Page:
As the year is coming to a close, the financial economy in large parts of the world is characterised by high levels of uncertainty and central banks navigating through widely unknown territory. In this article, I want to take a brief look at the state of affairs in a few different economic areas and analyse potential implications for monetary policy decisions. For this purpose, a proxy for the financial cycle as developed by Drehmann et al. (2012) from the Bank for International Settlements (BIS) is presented as a visualisation tool. This concept captures cyclical fluctuations in both private credit and house prices. A high point represents above-trend volume of credit to the private non-financial sector and elevated asset prices. A low point on the other hand indicates a contracted credit and housing market (You can find a very brief description how the financial cycle is derived at the end of this article). Additionally, I consider some other important developments throughout the global financial economy. Continue reading “The Financial Cycle Around the World in 2016”
Thank you for more than 1000 views in the first five months of this blog. I appreciate everyone who takes some of their precious time to read one of my articles and am especially grateful for all the comments and suggestions that I have received so far.
When uncertainty about the economic future and the perceived probability of market downturns rise, investors often turn to so-called “safe havens” to protect their savings. Especially when these factors are combined with concerns about increasing inflation, gold often gains centre stage in safe haven consideration. In the aftermath of the Financial Crisis and during the Euro Crisis, the gold price surged to levels not seen since the beginning of the 80s (in real terms). However, although uncertainty arguably has not decreased after the Brexit referendum in June and the election of Trump in November and with the referendum on constitutional reform in Italy this Sunday (December 4) looming, gold prices have been falling since July of this year. What is driving these developments? What are the reasons for and against investing in gold? Does it make sense to invest in gold at the moment? Before I investigate these questions, let us take a brief look at the history of gold as a financial tool. Continue reading “Aurora – A Short History of Gold and a Brief Look at Its Investment Opportunities”
Ever since the Great Recession, central bank rates in all major developed economies have been on historic lows. The European Central Bank (ECB), whose official sole mandate is to maintain price stability, has lowered its rate even further to 0.00 percent in March in response to consistently low inflation rates across the Euro area, and the Bank of England (BoE), whose mandate combines maintaining price stability and supporting economic growth, has lowered its rate down to 0.25 percent in August, in response to the Brexit decision. Meanwhile, the Federal Reserve of the United States (Fed), whose objectives are maximum employment and stable prices, has increased its target rate to 0.375 percent in December for the first time in several years. However, at its most recent meeting in mid-September , the Fed has been reluctant to further increase its target rate due to an ongoing slow economic recovery and inflation rates below its 2-percent target (Inflation measures the yearly increase in consumption good prices). Consistently low inflation rates despite lengthy phases of expansionary monetary policy, even in countries that appear to be back on economic growth paths, are a concern for central bankers around the globe and puzzle many observers. In this article, I take a look at the case of the United States (simply because it provides by far the best data), derive the main two possible causes and argue in favour of a rate hike in combination with additional monetary and fiscal measures. Continue reading “Inflation, Growth and Monetary Policy – A Case Study of the United States”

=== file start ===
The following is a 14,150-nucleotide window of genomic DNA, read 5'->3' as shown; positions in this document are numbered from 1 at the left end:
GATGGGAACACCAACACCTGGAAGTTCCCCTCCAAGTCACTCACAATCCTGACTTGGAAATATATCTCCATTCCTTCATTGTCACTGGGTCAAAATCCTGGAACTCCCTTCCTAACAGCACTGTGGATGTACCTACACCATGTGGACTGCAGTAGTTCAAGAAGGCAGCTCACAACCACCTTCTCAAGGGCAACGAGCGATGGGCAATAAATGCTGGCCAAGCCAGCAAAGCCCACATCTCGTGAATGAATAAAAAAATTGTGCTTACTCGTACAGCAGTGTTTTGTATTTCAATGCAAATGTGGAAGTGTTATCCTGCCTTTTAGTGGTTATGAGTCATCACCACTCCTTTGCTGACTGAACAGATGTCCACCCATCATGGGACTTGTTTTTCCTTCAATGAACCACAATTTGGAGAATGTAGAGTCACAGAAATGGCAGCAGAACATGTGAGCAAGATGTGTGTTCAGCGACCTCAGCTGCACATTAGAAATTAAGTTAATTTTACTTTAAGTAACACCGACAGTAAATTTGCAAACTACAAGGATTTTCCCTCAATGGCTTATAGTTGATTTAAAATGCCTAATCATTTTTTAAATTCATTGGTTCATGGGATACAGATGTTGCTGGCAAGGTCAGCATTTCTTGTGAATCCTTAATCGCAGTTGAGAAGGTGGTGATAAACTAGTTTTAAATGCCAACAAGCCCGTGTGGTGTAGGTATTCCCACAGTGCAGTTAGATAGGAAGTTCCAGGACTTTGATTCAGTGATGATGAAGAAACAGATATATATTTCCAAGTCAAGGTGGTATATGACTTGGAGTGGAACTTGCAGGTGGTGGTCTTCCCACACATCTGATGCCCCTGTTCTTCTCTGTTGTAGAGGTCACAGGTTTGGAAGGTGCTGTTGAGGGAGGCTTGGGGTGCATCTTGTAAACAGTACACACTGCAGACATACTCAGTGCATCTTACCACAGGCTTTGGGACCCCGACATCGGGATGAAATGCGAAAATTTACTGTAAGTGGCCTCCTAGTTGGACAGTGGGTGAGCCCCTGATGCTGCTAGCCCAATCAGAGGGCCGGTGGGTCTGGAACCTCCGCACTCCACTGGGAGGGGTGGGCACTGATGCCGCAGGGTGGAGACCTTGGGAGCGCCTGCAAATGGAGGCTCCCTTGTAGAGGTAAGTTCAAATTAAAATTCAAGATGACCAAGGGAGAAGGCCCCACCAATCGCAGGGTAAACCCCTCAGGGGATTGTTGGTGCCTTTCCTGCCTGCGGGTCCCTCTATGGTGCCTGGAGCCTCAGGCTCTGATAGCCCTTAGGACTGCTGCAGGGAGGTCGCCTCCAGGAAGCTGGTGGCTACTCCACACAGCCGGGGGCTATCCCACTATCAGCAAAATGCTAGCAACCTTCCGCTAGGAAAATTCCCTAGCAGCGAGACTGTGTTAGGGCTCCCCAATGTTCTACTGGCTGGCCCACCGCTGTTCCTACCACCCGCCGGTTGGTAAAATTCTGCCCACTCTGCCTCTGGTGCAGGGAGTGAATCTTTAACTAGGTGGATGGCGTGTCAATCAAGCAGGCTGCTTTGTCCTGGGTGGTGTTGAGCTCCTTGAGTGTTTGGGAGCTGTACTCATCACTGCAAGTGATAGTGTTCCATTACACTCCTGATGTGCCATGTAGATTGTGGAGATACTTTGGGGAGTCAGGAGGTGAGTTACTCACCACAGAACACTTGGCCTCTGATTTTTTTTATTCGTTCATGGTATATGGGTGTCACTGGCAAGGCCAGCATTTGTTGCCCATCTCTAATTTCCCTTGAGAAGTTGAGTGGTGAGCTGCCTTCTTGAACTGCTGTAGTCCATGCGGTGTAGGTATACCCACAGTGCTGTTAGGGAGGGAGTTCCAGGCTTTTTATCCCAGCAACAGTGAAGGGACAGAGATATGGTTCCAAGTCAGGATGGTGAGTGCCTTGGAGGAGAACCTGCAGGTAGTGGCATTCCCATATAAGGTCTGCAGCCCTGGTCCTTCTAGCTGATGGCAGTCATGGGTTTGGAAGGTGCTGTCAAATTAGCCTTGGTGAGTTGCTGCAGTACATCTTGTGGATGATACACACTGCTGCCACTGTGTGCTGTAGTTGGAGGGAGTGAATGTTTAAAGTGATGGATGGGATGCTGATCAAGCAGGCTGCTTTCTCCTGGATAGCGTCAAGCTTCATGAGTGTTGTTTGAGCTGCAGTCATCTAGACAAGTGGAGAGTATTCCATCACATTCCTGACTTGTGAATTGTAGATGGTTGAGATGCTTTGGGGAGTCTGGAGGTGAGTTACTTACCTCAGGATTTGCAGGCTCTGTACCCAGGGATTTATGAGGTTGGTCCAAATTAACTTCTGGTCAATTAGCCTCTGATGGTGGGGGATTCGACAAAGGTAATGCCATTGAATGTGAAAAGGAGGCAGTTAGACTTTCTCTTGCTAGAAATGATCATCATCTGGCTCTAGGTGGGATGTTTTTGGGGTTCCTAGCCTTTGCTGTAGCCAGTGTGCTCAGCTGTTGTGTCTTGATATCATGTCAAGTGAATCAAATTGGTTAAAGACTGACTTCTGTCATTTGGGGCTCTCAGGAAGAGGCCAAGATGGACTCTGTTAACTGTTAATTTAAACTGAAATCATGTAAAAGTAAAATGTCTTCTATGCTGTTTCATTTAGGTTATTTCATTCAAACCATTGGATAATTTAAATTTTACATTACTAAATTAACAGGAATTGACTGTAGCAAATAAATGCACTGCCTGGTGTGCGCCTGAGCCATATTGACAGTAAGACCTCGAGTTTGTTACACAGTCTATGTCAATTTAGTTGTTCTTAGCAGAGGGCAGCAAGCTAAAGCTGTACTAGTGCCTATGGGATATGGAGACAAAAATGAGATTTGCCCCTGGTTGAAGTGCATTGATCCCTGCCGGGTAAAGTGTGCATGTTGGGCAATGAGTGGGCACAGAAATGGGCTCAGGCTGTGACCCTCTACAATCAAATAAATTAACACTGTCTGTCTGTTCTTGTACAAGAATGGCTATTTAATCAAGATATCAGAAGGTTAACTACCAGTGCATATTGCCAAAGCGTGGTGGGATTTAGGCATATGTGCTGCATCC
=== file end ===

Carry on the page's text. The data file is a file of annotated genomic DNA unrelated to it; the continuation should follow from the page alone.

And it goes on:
(This week’s post is kept very short as I am busy proofreading some of my friends’ enthralling master theses at the moment.)
The last financial crisis was ignited by the bust of the US housing market bubble. And it is argued by many that this bubble was to a large extent caused by too low Fed rates during the beginning of the last decade (see Financial Crisis Inquiry Commission, 2011). Looking at the Real Residential House Price Index for the United States (which I obtained by correcting the official nominal house price index with the consumer price index), one can observe that during the crisis, US real house prices plunged to the levels of 2000 after they had been rapidly climbing for a decade. However, it is also evident that since 2012, real house prices are on a new rally. This means that nominal house prices are growing faster than still stagnant nominal prices for regularly consumed goods and services (which are used to derive the inflation rate). As the Fed once again hesitates to raise its rate in order to fuel inflation and not to stunt fragile economic growth, there is arguably reason to be concerned about the creation of a new housing bubble in the United States. Continue reading “Double Bubble Trouble? A Brief Look at House Price Inflation”